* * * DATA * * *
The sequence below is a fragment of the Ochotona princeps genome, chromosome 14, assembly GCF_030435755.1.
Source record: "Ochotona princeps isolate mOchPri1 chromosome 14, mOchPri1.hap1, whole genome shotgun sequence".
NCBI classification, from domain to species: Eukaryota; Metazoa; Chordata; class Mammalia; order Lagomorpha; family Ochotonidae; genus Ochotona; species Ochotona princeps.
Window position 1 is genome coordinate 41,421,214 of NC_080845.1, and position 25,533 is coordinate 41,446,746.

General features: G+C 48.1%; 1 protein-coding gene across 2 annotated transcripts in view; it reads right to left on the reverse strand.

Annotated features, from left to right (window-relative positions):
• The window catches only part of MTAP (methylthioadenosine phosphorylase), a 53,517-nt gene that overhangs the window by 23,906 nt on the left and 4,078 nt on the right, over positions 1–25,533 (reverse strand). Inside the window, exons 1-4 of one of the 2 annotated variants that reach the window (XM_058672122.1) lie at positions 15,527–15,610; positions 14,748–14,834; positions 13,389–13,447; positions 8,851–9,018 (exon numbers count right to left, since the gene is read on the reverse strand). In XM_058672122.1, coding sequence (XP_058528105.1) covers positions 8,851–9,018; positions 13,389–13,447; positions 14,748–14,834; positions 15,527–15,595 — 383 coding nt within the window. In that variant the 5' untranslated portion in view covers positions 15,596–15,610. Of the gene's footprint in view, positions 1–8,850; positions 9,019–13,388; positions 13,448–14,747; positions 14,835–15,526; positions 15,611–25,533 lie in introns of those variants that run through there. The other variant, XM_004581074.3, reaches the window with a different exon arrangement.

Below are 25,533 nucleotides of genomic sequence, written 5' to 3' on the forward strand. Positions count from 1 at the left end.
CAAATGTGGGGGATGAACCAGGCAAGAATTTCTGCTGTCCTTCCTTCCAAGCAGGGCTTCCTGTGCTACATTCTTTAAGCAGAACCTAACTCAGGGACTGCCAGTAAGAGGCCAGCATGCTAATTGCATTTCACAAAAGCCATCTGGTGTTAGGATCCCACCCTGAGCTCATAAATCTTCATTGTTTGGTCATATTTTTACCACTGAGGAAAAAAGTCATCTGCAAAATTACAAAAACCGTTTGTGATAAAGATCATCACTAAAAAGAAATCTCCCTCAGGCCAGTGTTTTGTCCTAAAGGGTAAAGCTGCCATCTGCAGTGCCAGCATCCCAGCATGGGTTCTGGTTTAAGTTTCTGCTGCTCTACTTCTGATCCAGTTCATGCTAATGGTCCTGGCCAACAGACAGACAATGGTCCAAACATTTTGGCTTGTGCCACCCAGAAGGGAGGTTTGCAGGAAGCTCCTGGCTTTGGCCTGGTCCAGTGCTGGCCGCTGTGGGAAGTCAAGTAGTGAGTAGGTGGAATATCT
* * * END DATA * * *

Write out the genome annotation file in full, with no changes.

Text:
The sequence below is a fragment of the Ochotona princeps genome, chromosome 14, assembly GCF_030435755.1.
Source record: "Ochotona princeps isolate mOchPri1 chromosome 14, mOchPri1.hap1, whole genome shotgun sequence".
NCBI classification, from domain to species: Eukaryota; Metazoa; Chordata; class Mammalia; order Lagomorpha; family Ochotonidae; genus Ochotona; species Ochotona princeps.
Window position 1 is genome coordinate 41,421,214 of NC_080845.1, and position 25,533 is coordinate 41,446,746.

General features: G+C 48.1%; 1 protein-coding gene across 2 annotated transcripts in view; it reads right to left on the reverse strand.

Annotated features, from left to right (window-relative positions):
• The window catches only part of MTAP (methylthioadenosine phosphorylase), a 53,517-nt gene that overhangs the window by 23,906 nt on the left and 4,078 nt on the right, over positions 1–25,533 (reverse strand). Inside the window, exons 1-4 of one of the 2 annotated variants that reach the window (XM_058672122.1) lie at positions 15,527–15,610; positions 14,748–14,834; positions 13,389–13,447; positions 8,851–9,018 (exon numbers count right to left, since the gene is read on the reverse strand). In XM_058672122.1, coding sequence (XP_058528105.1) covers positions 8,851–9,018; positions 13,389–13,447; positions 14,748–14,834; positions 15,527–15,595 — 383 coding nt within the window. In that variant the 5' untranslated portion in view covers positions 15,596–15,610. Of the gene's footprint in view, positions 1–8,850; positions 9,019–13,388; positions 13,448–14,747; positions 14,835–15,526; positions 15,611–25,533 lie in introns of those variants that run through there. The other variant, XM_004581074.3, reaches the window with a different exon arrangement.

Below are 25,533 nucleotides of genomic sequence, written 5' to 3' on the forward strand. Positions count from 1 at the left end.
CAAATGTGGGGGATGAACCAGGCAAGAATTTCTGCTGTCCTTCCTTCCAAGCAGGGCTTCCTGTGCTACATTCTTTAAGCAGAACCTAACTCAGGGACTGCCAGTAAGAGGCCAGCATGCTAATTGCATTTCACAAAAGCCATCTGGTGTTAGGATCCCACCCTGAGCTCATAAATCTTCATTGTTTGGTCATATTTTTACCACTGAGGAAAAAAGTCATCTGCAAAATTACAAAAACCGTTTGTGATAAAGATCATCACTAAAAAGAAATCTCCCTCAGGCCAGTGTTTTGTCCTAAAGGGTAAAGCTGCCATCTGCAGTGCCAGCATCCCAGCATGGGTTCTGGTTTAAGTTTCTGCTGCTCTACTTCTGATCCAGTTCATGCTAATGGTCCTGGCCAACAGACAGACAATGGTCCAAACATTTTGGCTTGTGCCACCCAGAAGGGAGGTTTGCAGGAAGCTCCTGGCTTTGGCCTGGTCCAGTGCTGGCCGCTGTGGGAAGTCAAGTAGTGAGTAGGTGGAATATCT